Sean Davis is a climate scientist who delivers an informative and motivational TED talk on global warming through storytelling.
The speaker begins with the late 1920s when CFCs (chlorofluorocarbons) were created. The man-made chemical was used for refrigerators, as well as aerosol spray cans. However, it wasn't until later that scientists realized the dire environmental impact of CFCs -- the Antarctic Ozone Hole was discovered in 1985 and half a decade later it became public knowledge that more than a third of the ozone layer was missing.
To get his point across, Sean Davis reminds the audience of the importance of the ozone layer which blocks 90% of harmful UV radiation from the sun. Hence, "a threat to the ozone layer is a threat to human safety."
The talk on global warming goes on to highlight a "rare environmental success story" that the climate scientist uses as a case study to push positive action forward. The Montreal Protocol from President Reagan plays a big part in avoiding the environmental catastrophe that CFC might have caused. Not only has the protocol contributed to the healing of the ozone layer, but it has also "delayed global warming by more than a decade."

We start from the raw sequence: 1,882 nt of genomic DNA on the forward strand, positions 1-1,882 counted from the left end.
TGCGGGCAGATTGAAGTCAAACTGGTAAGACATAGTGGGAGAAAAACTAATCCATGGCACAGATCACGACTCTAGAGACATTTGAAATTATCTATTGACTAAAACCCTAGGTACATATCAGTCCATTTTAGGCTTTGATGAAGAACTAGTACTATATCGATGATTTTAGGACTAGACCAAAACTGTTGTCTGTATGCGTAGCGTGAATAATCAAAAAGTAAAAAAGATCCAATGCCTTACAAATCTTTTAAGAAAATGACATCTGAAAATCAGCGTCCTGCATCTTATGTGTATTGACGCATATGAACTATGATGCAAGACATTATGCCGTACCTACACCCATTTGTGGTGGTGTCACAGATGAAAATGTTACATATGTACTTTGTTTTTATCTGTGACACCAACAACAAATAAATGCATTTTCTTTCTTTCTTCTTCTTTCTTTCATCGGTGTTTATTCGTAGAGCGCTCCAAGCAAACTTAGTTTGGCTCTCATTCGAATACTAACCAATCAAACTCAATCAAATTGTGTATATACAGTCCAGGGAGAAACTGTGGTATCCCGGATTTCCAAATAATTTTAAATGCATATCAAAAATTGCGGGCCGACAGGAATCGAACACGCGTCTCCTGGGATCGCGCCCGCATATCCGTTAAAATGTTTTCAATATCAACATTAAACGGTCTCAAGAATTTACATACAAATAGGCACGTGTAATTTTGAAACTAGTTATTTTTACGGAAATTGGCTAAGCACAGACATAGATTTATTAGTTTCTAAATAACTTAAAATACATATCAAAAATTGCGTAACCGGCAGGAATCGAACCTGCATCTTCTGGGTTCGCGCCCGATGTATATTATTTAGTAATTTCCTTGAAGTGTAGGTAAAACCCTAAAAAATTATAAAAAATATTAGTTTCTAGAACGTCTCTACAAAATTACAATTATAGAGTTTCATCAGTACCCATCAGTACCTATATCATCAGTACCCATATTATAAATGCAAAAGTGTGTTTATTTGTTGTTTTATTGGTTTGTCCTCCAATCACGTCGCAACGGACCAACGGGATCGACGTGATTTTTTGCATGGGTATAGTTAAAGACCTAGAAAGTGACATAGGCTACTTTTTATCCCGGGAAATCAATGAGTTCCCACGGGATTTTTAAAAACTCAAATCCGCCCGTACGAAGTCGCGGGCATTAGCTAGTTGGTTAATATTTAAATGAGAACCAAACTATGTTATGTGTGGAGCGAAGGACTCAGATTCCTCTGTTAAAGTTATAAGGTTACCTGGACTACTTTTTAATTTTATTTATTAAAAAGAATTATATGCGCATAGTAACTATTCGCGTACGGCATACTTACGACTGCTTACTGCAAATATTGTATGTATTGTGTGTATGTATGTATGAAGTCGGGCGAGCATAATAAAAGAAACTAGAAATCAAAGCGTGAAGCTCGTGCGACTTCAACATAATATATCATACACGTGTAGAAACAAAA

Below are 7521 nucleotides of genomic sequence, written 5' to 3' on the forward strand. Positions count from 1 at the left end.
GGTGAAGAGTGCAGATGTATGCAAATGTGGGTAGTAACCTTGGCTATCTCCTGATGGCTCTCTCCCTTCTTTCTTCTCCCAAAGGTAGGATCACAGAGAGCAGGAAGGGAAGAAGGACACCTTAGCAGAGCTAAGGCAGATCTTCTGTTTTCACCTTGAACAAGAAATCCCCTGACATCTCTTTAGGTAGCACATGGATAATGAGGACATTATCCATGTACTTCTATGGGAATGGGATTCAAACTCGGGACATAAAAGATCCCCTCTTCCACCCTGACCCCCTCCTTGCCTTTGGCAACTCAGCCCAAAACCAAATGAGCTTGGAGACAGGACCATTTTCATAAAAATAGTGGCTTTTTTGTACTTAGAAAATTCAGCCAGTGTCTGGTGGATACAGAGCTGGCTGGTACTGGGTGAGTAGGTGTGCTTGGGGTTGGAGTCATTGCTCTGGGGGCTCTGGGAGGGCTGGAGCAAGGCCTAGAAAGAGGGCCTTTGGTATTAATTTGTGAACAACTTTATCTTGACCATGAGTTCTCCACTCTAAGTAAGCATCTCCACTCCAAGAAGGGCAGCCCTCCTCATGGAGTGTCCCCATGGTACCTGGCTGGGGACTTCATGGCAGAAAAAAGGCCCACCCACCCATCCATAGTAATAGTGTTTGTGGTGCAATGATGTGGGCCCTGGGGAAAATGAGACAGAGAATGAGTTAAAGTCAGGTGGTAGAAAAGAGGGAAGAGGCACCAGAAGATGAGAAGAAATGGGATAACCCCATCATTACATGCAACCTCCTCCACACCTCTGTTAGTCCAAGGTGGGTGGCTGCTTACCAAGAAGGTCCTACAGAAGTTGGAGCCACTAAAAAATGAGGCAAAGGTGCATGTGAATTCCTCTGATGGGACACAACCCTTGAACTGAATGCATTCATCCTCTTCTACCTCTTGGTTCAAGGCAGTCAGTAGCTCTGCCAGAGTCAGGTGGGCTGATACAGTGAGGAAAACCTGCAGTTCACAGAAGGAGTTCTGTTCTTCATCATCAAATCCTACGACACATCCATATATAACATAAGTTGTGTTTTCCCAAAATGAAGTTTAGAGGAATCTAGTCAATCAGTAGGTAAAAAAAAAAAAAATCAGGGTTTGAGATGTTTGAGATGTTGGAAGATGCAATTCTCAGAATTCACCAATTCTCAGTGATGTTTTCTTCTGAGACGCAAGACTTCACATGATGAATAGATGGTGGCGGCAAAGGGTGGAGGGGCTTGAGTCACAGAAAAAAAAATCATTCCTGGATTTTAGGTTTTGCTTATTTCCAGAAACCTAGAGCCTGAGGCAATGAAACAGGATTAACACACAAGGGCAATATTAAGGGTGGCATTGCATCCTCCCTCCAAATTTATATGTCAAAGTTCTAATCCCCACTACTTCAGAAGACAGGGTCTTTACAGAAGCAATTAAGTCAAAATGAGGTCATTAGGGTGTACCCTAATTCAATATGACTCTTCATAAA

Sean Davis believes that by referencing this case, we can "find guidance for the choices we make today." The talk on global warming goes on to stipulate some good practices when taking action to contradict rapid climate change and contribute to the health of our planet. For one, "we don't need absolute certainty to act" and in fact, using uncertainties to counter environmentally conscious action is just a distraction. Secondly, we need all hands on deck from all levels of the individual and international spectrum. Thirdly, we "don't let the perfect be the enemy of the good" and finally, people should be encouraged to contemplate the catastrophes they have avoided by passing eco-beneficial legislation.
Addressing Climate Change Indefinitely
More Stats +/-
Space as a Renewable Resource
China's Environmental Impact
Sustaining Life in 2050
Expanding Radii of Understanding
Fixing a Broken Democracy